Los Angeles

“101 Masterpieces of American Primitive Painting”

Municipal Art Galleries

Sponsored by the Municipal Art Patrons in association with the American Federation of Arts, the Garbisch Collection makes available a comprehensive study of American primitive painting of the 18th and 19th centuries. It allows us to stop and ask why American primitive painting has grown in popularity in the past decade, to become a national fad. There are undoubtedly many reasons that are extraneous to a consideration of the art works themselves but there are also valid reasons that are related directly to this folk art. Undeniably, it presents a social and cultural history—a purpose served by all art forms of all ages. And within this historical framework it presents its subject in direct human terms, naive, but filled unconsciously with true classic humor. Lastly, and of most importance is the exquisite quality of design that can be found. For example there are the Gentleman of the Ten Eyck Family and the Lady of the Ten Eyck Family, and there is Jonathan Benham—all from the hand of an unknown artist of New York about 1710, but an artist with that same innate sense of pattern that has endeared Henri Rousseau to the modern world. There are the Young Lady With a Rose, attributed to Pieter Vanderlyn in 1732, and the Portrait of a Woman from an unknown artist probably from Connecticut and painted about 1840—both done within an oval frame and executed with fine discrimination. The unknown artist who did Mr. Tiffen of East Kingston, New Hampshire (1820) was not far from the image of Toulouse-Lautrec’s vision. Certainly Grant Wood, Ben Shahn and an endless list of modern painters have found rich resources in the primitive idiom. The question does arise as to the limits of definition of primitive painting. Are Benjamin West, Ralph Earl and Joseph Badger primitives? Possibly the question is academic. Most often we have come to associate the term with the folk idiom characterized by the use of multiple perspectives, concern with detail, elimination of shadow, alignment with the frame, use of the frontal view, etc. This may occur automatically or with various degrees of conscious planning, as in the Basket of Fruit With Flowers, by an unknown artist, probably in New Jersey about 1830; or as in Mrs. Samuel Chandler, painted in about 1780 by Winthrop Chandler, who had been apprenticed in Boston to train as house and sign painter. Yet even a definition in aesthetic terms is not adequate—for not all primitive painters have the same innate sense of design. It is the overall directness of impact that defines best primitive painting—its unaffected simplicity, its artlessness, its unsophistication, its ingenuousness.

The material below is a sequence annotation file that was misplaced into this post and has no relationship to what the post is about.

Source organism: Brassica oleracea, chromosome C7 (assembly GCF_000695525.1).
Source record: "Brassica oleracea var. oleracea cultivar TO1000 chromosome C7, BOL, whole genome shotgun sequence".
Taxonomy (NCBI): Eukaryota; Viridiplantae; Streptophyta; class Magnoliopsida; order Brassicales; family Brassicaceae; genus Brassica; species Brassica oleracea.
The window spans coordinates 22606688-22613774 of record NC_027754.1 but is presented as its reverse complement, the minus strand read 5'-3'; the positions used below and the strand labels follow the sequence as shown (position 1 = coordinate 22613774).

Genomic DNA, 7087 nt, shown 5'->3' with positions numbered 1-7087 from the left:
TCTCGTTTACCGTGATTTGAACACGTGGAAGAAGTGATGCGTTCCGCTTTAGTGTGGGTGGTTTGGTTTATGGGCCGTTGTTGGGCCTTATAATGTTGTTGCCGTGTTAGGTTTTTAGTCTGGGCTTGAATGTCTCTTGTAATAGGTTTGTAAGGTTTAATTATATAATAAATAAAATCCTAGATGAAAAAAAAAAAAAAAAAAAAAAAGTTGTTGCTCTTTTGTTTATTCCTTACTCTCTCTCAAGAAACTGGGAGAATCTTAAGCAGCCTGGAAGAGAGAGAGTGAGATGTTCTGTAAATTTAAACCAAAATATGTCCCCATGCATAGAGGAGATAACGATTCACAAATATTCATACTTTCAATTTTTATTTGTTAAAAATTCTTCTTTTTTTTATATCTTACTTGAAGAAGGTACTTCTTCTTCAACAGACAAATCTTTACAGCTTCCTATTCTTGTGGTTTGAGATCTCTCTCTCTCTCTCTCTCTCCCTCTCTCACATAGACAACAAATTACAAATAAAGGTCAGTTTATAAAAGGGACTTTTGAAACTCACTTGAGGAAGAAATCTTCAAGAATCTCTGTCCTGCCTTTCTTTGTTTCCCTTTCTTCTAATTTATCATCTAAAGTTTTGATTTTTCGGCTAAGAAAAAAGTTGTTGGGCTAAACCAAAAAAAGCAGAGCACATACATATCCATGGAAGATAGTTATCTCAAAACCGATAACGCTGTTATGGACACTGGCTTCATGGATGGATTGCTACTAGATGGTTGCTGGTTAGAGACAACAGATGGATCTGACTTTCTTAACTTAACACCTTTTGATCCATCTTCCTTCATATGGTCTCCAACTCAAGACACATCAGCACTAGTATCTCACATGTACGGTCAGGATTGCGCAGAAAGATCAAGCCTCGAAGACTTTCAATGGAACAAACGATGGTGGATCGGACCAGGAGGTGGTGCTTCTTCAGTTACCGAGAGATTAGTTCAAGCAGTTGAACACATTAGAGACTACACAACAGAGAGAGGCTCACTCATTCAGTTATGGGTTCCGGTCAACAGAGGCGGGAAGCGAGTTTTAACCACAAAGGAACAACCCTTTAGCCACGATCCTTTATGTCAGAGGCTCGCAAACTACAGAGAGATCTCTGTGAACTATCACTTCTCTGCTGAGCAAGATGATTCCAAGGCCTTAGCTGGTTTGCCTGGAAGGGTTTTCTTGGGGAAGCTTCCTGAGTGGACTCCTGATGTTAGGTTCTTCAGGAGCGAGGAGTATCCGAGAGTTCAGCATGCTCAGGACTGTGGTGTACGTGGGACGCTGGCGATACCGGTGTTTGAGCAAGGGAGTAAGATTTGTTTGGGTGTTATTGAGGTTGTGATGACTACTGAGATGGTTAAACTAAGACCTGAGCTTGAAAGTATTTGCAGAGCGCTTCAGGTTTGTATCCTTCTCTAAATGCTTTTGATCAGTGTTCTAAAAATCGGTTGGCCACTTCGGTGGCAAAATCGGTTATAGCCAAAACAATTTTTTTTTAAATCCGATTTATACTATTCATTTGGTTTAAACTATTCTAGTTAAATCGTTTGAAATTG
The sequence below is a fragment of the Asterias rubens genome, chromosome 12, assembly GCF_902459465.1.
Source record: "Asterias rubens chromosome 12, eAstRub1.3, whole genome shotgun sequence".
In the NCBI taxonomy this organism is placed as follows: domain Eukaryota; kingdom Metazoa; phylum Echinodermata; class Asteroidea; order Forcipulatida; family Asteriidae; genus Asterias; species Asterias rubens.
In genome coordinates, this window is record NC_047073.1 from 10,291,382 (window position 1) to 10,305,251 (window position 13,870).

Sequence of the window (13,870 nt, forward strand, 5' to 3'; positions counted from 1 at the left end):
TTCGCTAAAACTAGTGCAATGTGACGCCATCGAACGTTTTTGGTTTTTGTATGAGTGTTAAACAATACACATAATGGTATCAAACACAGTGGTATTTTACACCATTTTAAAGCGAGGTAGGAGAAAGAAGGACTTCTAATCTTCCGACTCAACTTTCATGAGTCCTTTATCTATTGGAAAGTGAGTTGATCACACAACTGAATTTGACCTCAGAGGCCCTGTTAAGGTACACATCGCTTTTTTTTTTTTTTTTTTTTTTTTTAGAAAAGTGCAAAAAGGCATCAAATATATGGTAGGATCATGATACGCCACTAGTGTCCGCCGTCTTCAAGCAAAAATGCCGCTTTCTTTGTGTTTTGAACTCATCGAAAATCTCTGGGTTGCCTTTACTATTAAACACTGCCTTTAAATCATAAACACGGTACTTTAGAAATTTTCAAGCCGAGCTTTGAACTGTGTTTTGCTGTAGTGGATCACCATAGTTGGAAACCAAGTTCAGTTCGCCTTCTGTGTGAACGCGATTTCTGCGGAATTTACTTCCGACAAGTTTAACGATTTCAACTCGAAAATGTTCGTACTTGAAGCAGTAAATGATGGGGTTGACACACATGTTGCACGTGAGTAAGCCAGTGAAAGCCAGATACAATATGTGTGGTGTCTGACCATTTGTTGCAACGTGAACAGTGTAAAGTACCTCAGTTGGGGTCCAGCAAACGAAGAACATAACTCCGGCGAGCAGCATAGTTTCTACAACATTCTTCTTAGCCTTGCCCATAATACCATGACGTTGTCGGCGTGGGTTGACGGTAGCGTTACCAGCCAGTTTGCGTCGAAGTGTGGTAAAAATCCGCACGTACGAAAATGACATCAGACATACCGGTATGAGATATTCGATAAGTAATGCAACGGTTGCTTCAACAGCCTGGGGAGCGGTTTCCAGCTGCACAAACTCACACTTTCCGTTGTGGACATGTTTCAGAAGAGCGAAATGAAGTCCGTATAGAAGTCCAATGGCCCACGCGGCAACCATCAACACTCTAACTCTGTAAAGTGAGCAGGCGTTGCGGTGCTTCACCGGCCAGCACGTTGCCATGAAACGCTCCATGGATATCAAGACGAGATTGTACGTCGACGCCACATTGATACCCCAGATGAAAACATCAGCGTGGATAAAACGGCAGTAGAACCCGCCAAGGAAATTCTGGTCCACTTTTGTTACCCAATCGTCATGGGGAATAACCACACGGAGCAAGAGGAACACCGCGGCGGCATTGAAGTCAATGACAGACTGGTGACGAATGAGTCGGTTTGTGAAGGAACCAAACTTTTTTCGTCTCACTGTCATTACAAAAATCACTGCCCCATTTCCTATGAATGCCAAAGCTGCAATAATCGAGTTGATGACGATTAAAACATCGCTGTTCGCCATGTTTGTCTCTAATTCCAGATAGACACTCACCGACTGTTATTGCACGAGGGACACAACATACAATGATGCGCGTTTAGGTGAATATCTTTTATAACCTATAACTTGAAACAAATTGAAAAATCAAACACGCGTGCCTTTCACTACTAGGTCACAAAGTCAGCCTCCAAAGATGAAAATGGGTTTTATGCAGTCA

––Constance Perkins